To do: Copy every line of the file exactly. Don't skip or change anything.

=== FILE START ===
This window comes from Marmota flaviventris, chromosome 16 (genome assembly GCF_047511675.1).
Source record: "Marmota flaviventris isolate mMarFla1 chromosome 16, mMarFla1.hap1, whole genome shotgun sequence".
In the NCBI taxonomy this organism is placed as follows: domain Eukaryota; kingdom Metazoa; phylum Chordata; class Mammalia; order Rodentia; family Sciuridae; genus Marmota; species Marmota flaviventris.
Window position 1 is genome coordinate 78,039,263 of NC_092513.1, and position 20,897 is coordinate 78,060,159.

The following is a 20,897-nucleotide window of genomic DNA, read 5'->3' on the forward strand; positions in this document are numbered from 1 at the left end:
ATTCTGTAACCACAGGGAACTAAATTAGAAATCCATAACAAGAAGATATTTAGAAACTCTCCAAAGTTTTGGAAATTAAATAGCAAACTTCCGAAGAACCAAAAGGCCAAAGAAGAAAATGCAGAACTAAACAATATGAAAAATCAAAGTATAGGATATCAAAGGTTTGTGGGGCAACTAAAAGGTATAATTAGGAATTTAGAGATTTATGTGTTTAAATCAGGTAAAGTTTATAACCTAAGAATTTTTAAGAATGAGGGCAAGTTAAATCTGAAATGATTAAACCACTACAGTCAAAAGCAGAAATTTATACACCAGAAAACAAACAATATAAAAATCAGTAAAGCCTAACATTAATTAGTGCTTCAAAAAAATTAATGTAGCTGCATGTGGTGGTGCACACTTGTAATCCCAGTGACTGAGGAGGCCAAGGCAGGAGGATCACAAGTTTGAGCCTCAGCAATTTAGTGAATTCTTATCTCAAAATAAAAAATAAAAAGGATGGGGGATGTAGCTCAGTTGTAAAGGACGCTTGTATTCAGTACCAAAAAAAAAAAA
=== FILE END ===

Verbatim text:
This window comes from Marmota flaviventris, chromosome 16 (genome assembly GCF_047511675.1).
Source record: "Marmota flaviventris isolate mMarFla1 chromosome 16, mMarFla1.hap1, whole genome shotgun sequence".
In the NCBI taxonomy this organism is placed as follows: domain Eukaryota; kingdom Metazoa; phylum Chordata; class Mammalia; order Rodentia; family Sciuridae; genus Marmota; species Marmota flaviventris.
Window position 1 is genome coordinate 78,039,263 of NC_092513.1, and position 20,897 is coordinate 78,060,159.

The following is a 20,897-nucleotide window of genomic DNA, read 5'->3' on the forward strand; positions in this document are numbered from 1 at the left end:
ATTCTGTAACCACAGGGAACTAAATTAGAAATCCATAACAAGAAGATATTTAGAAACTCTCCAAAGTTTTGGAAATTAAATAGCAAACTTCCGAAGAACCAAAAGGCCAAAGAAGAAAATGCAGAACTAAACAATATGAAAAATCAAAGTATAGGATATCAAAGGTTTGTGGGGCAACTAAAAGGTATAATTAGGAATTTAGAGATTTATGTGTTTAAATCAGGTAAAGTTTATAACCTAAGAATTTTTAAGAATGAGGGCAAGTTAAATCTGAAATGATTAAACCACTACAGTCAAAAGCAGAAATTTATACACCAGAAAACAAACAATATAAAAATCAGTAAAGCCTAACATTAATTAGTGCTTCAAAAAAATTAATGTAGCTGCATGTGGTGGTGCACACTTGTAATCCCAGTGACTGAGGAGGCCAAGGCAGGAGGATCACAAGTTTGAGCCTCAGCAATTTAGTGAATTCTTATCTCAAAATAAAAAATAAAAAGGATGGGGGATGTAGCTCAGTTGTAAAGGACGCTTGTATTCAGTACCAAAAAAAAAAAA